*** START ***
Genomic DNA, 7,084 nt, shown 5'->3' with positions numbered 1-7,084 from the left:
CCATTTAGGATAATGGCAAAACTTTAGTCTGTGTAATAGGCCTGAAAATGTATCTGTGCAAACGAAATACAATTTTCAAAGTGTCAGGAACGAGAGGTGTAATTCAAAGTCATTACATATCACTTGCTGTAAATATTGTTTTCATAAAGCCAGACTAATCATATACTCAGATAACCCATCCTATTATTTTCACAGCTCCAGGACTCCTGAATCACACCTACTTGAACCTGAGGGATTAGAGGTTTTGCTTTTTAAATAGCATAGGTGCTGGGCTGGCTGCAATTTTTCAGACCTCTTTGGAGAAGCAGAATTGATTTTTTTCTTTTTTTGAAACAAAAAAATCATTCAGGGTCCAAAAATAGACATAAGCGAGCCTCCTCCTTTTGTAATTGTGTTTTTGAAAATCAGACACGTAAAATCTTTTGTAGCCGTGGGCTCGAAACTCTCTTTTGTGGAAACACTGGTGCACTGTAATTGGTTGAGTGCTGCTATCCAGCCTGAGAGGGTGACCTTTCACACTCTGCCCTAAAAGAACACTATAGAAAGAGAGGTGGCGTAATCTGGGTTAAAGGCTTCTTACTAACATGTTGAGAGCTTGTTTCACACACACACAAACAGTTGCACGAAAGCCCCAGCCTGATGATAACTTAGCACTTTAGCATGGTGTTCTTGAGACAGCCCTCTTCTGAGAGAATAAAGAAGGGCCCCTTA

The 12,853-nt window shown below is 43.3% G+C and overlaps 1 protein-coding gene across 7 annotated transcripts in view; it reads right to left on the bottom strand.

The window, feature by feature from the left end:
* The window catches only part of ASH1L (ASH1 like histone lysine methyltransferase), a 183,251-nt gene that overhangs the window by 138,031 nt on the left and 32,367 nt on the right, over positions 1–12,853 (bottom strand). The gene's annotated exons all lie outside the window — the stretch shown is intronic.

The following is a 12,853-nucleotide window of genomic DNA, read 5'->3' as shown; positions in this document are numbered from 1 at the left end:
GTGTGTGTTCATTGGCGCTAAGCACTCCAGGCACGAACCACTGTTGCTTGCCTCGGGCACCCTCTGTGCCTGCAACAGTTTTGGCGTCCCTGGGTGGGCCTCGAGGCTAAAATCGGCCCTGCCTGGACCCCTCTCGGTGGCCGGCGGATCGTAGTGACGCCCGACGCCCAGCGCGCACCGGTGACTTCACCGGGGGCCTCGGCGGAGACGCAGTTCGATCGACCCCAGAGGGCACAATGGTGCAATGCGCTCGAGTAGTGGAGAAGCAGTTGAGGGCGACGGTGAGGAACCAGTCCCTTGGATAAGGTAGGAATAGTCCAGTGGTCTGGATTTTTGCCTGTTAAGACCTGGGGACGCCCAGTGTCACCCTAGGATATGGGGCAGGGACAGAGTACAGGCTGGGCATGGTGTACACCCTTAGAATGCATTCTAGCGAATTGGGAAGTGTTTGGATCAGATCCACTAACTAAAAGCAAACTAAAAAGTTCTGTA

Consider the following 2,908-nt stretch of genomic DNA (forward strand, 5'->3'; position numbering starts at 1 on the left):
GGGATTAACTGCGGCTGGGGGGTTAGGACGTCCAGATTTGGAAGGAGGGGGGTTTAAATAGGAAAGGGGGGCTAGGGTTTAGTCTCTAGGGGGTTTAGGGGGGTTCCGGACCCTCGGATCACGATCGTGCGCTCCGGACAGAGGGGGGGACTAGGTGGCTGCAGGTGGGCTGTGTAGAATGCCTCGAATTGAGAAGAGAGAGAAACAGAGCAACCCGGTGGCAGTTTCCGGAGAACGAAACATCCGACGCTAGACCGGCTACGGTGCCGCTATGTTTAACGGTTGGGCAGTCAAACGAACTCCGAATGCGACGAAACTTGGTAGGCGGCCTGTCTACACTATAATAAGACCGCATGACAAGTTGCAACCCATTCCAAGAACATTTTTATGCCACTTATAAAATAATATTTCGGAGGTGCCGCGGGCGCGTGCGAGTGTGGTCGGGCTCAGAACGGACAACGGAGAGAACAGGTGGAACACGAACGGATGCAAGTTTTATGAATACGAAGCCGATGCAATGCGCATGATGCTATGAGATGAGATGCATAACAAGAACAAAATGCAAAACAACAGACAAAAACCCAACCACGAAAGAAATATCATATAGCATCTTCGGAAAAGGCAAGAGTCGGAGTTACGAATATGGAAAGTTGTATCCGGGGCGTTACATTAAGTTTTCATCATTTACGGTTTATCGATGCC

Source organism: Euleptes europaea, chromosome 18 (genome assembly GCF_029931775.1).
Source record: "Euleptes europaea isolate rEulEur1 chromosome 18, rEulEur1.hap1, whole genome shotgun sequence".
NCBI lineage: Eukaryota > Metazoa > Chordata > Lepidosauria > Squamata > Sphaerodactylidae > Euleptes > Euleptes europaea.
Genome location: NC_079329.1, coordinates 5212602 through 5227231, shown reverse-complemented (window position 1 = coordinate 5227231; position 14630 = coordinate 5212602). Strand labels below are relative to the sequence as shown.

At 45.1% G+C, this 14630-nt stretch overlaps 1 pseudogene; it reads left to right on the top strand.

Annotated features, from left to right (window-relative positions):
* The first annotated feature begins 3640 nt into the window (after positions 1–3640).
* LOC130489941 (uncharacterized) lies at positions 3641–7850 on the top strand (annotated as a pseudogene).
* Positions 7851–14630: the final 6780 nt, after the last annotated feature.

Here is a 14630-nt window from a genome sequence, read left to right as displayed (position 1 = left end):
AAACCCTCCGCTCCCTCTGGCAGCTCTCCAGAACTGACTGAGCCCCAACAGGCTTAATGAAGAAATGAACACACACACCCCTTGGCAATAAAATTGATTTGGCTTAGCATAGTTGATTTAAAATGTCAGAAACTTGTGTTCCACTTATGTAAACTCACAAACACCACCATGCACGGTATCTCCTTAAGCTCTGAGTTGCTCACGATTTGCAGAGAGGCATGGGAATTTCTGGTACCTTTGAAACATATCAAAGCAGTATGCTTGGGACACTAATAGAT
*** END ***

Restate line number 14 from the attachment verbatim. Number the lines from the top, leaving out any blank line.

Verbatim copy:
At 45.1% G+C, this 14630-nt stretch overlaps 1 pseudogene; it reads left to right on the top strand.